While the news of two leaked matric exam papers came with shock and worry in recent weeks, the Department of Basic Education and the Council of Education Ministers (CEM) has now resorted to fix the issue by holding a national rewrite.
Two matric exam papers, Maths Paper 2 and Physical Sciences Paper 2, were leaked in recent weeks. There was talk that the Business Studies paper had also been leaked, however, the DBE said it was able to act fast to replace the paper.
TWO MATRIC EXAM PAPERS TO BE REWRITTEN
Having considered all of these factors, the Council of Education Ministers (CEM) decided that a national rewrite of both Mathematics Paper 2 and Physical Sciences Paper 2 is necessary.
Mathematics Paper will now be written on Tuesday 15 December 2020 at 14:00, and Physical Sciences Paper 2 will be written on Thursday 17 December 2020 at 9:00.
“It was not an easy decision to take but one which is necessary under the circumstances. We need to work hard to deal with the human factor in the examination system,” said Motshekga.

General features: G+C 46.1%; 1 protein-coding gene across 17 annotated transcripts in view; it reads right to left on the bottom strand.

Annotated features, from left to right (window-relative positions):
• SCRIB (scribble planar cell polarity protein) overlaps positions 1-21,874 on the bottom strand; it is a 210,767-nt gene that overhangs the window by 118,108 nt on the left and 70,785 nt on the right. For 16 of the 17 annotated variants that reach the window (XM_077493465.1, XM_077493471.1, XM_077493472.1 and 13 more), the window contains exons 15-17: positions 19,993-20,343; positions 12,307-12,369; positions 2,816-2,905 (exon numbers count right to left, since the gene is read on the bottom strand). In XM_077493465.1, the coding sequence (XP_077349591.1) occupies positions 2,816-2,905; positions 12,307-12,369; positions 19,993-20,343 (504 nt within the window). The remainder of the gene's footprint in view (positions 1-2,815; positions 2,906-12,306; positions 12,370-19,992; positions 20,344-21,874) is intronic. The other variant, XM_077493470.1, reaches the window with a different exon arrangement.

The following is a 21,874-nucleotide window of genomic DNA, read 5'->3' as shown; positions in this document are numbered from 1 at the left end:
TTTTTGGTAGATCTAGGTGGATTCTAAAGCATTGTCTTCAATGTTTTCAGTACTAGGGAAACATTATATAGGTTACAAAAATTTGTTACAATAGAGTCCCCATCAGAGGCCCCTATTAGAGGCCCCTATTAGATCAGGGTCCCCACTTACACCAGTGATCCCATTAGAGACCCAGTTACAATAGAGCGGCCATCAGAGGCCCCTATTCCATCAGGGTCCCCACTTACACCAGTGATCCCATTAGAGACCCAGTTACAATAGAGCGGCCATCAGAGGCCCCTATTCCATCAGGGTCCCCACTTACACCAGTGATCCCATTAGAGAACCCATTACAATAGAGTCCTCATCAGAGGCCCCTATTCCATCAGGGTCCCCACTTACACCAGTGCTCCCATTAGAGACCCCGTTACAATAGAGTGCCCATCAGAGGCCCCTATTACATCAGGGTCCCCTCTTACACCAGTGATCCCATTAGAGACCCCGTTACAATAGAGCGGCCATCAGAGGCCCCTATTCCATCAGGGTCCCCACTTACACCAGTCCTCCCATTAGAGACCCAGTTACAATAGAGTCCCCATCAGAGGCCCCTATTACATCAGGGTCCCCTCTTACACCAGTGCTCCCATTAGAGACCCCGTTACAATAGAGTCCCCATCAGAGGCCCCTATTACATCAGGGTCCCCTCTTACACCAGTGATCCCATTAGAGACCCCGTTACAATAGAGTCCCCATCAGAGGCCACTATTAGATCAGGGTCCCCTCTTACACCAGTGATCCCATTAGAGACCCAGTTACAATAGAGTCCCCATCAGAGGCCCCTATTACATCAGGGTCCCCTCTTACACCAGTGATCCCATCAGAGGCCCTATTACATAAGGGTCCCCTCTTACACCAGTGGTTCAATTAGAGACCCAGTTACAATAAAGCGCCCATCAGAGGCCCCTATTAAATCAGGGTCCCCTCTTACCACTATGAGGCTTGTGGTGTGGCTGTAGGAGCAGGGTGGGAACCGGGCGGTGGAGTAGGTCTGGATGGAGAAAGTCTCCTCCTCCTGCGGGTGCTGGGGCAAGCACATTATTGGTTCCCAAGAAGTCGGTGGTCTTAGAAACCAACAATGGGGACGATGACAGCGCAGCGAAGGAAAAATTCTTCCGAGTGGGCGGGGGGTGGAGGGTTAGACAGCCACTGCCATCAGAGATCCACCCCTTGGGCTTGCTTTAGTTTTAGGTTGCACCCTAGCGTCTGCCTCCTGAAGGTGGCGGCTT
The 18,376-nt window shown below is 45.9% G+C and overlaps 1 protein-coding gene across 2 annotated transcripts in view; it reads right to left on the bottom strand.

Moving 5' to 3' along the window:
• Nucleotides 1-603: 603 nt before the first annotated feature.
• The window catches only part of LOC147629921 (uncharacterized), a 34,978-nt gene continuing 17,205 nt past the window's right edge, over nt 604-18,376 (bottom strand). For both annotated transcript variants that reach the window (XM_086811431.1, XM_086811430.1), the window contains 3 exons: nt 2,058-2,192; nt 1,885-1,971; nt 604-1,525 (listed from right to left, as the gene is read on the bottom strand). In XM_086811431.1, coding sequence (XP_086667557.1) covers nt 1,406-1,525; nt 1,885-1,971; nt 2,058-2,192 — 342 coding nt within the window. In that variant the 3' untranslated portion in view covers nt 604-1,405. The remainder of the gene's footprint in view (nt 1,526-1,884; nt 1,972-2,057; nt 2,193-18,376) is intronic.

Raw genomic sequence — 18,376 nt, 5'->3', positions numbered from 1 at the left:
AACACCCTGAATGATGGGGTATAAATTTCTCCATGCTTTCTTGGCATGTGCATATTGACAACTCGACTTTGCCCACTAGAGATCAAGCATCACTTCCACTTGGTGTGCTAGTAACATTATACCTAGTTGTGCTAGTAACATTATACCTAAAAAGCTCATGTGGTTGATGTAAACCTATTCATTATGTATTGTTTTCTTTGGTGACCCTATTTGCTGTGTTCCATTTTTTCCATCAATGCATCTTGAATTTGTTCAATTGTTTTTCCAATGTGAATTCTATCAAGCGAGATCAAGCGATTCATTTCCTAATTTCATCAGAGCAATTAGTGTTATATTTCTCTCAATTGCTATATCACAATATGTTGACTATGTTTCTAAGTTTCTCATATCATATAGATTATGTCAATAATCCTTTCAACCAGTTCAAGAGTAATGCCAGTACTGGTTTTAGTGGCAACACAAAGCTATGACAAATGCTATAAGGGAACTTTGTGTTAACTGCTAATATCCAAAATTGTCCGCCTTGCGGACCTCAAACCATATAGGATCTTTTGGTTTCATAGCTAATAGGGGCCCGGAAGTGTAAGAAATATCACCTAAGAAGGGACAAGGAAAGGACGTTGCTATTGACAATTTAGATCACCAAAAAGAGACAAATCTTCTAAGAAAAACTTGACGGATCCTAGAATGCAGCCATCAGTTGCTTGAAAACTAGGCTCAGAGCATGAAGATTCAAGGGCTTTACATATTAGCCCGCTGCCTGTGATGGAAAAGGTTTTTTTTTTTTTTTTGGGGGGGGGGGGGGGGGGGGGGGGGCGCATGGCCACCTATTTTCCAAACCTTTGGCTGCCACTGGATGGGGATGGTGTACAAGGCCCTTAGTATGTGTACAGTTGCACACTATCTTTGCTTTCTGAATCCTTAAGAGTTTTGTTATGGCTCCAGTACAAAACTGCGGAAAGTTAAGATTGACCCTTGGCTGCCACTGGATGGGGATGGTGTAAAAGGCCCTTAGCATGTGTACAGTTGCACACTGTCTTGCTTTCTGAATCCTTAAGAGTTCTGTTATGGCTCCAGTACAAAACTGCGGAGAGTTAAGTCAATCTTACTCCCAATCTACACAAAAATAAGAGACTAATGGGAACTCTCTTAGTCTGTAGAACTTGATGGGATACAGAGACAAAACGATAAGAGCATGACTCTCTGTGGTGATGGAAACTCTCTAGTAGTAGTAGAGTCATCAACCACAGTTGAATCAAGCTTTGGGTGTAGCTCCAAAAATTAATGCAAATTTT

She went on to say that the people responsible for leaking the matric exam question papers are adults.
“CEM appreciates the work being done by the Directorate for Priority Crime Investigations, The Hawks. We welcome the arrest that has been made and we hope more arrests will follow. We really need to send a strong message that tampering with national examination is a serious offence,” she added.
VIRAL SPREAD MADE IT IMPOSSIBLE TO IDENTIFY LEARNERS THAT HAD ACCESS
Motshekga said the CEM considered the preliminary report focusing on the extent of the leakage of the matric exam papers so that a recommendation could be made on the remedial action to be taken.
She said some of the key findings are that the viral spread of information on the cyber networks made it virtually impossible to accurately identify the number of learners that have had access to the leaked question papers.
“We consulted key stakeholders on the matter; from school governing body associations, school principals association, teacher unions and the quality assurance agency, UMALUSI. There was convergence on the need to protect the integrity of the examination and to expose the culprits who place the lives of our learners at risk,” she said.
Having considered all of the factors, the CEM eventually decided that a national rewrite of the two matric exam papers was absolutely necessary.